There are plenty of times that a company employee falls foul of their status updates on social media sites. Their employer will find them tagged in a check-in at the beach on a ‘sick day’ or an inappropriate comment added during an alcoholic evening. The repercussions can be dire personally - and legally.
Is your dream job is a status update away from being lost forever?
Many people fall into the trap of “over-sharing” personal information online and so it is perhaps inevitable that recruitment agencies use the opportunity peek at digital lives; after all it is easy to assume that it is an insight into the true character of the person – isn’t it?
In Jobvite’s annual Social Recruiting Survey conducted in August 2014, completed by 1,855 recruiting and human resources professionals spanning across industries they found that social recruiting is now the norm. 93% of recruiters use or plan to use social to support their recruiting efforts with 55% of recruiters admitting to reconsidering a candidate based on their social profile and over 90% reviewing a candidate’s social profile before making a hiring decision.
55% of recruiters have reconsidered a candidate based on their social profile, with 61% of those being negative, this included picking up on profanity, spelling, grammar, drug references, sexual posts, political affiliation and alcohol mis-use – and it wasn’t just Facebook that they searched! 94% of them said they used linkedin, 66% facebook, 52% Twitter, 21% Google+ and 15% used YouTube.
The problem with using social media as a tool for recruitment is the risk of making assumptions (or potential discrimination) about employability on the basis of online comments or status updates, or potentially inaccurate web images that may have been ‘tagged’.
Turning down an apparently exemplary candidate following a social media check landed one US employer – the University of Kentucky – in trouble. They had to make a $125,000 out-of-court settlement to a UK scientist who, despite being the best fit for a director-level job, was turned away after expressing views online felt to conflict with the role he had applied for.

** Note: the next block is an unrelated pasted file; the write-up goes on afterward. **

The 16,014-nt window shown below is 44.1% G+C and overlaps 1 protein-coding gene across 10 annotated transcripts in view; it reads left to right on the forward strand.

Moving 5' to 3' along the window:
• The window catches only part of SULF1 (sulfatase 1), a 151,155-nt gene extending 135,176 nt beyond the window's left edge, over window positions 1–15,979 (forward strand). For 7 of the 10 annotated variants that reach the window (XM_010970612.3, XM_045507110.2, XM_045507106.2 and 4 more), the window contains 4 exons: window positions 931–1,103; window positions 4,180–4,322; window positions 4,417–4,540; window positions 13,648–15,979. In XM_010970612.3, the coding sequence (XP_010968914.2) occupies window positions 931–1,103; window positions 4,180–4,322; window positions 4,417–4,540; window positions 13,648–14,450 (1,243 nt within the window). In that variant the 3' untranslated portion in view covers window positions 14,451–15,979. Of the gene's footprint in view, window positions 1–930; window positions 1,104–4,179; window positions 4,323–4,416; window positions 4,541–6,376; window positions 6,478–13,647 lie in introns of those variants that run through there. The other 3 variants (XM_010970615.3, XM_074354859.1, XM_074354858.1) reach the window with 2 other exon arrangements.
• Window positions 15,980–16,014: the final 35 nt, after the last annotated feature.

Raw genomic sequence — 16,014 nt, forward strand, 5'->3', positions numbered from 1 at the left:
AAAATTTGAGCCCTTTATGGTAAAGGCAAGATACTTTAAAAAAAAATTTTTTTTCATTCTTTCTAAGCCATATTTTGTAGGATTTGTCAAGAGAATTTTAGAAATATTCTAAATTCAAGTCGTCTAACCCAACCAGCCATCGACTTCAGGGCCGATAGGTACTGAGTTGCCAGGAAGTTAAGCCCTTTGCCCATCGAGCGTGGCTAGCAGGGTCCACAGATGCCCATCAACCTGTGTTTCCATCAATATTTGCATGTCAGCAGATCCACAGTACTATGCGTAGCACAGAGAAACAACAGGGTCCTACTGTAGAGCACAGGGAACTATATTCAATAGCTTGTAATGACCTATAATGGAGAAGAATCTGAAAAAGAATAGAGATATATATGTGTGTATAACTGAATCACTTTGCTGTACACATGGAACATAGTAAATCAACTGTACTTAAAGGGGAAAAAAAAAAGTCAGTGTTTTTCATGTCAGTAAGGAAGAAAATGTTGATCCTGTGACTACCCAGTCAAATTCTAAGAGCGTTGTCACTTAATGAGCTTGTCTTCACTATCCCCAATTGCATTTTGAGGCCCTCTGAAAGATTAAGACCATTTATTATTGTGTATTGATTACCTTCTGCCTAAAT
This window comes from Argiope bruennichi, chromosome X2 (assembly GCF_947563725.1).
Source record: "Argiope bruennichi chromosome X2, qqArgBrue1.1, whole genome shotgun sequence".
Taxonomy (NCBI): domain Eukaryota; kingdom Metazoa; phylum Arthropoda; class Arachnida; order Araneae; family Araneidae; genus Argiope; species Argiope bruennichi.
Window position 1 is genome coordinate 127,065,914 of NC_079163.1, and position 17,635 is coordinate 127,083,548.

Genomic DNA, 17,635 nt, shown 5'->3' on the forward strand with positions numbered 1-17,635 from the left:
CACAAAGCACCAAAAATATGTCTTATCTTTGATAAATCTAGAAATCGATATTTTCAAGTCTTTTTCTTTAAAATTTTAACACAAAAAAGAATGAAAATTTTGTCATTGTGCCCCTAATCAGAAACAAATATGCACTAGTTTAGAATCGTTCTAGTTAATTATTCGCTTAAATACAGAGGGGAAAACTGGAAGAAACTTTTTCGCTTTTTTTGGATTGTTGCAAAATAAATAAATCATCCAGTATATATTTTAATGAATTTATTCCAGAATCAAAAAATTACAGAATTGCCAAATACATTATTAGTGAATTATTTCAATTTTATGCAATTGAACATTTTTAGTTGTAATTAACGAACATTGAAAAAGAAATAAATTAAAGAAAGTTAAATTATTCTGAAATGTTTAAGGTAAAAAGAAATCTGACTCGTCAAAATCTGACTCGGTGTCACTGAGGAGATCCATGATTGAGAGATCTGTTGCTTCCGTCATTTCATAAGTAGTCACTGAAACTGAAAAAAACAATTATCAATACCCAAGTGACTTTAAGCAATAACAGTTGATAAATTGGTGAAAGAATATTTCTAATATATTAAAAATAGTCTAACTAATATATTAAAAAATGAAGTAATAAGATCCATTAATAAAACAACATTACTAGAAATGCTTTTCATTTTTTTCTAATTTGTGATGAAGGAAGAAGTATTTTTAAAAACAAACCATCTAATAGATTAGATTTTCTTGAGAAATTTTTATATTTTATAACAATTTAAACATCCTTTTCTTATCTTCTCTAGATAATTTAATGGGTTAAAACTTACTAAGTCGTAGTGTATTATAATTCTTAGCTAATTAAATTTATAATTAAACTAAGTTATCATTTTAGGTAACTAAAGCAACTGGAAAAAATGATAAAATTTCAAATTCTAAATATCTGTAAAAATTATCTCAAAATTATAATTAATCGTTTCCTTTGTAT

In 2012 the German Parliament signalled its intention to draw a legal distinction between social networking sites such as Facebook and professional networks such as LinkedIn; effectively banning candidate-vetting via the former but permitting employers to search using the latter.
But of course – being a little social savvy could also be an advantage! Advice to potential candidates on totaljobs.com says; “When in jobseeker mode, the main advice is keep a clean profile on any social media, and big-up anything that might seem a positive for the job you’re after. If you’re applying to be a North Sea diver for an oil company, post those scuba-diving pictures now!”
David Mason, Head of Talent Acquisition at CH2M HILL speaking at the SMART Conference in 2013, described how their corporation uses Social Media and especially Linkedin to engage with candidates globally. They had found that when they posted on Job Boards they were flooded with average candidates from all over the world and instead decided to focus their efforts on social media and internet networking.
As David explained, “Job boards generate too much noise, social media allows us to target and source the right people and it also helped to reduce the cost per hire by decreasing the number of assignments to agencies.”
Their recruitment strategy was to harness social media to attract candidates, test and try different social media platforms to target candidates effectively and to use social media to attract new geographical audience and therefore a diversified pool of talent.
“Okay,” you say, “but I keep my nose—and my posts—clean, and I wouldn’t think of making any of the 10 stupidest social media blunders MONEY recently wrote about. So what have I got to worry about?”
The message is clear! Do not post anything you wouldn’t mind an employer or potential employer seeing. Check your privacy settings, but don’t depend on them because they’re known to change frequently. And remember, just because your social media postings haven’t hurt you yet, doesn’t mean they won’t - or have they?
Image sourced from splitshire.com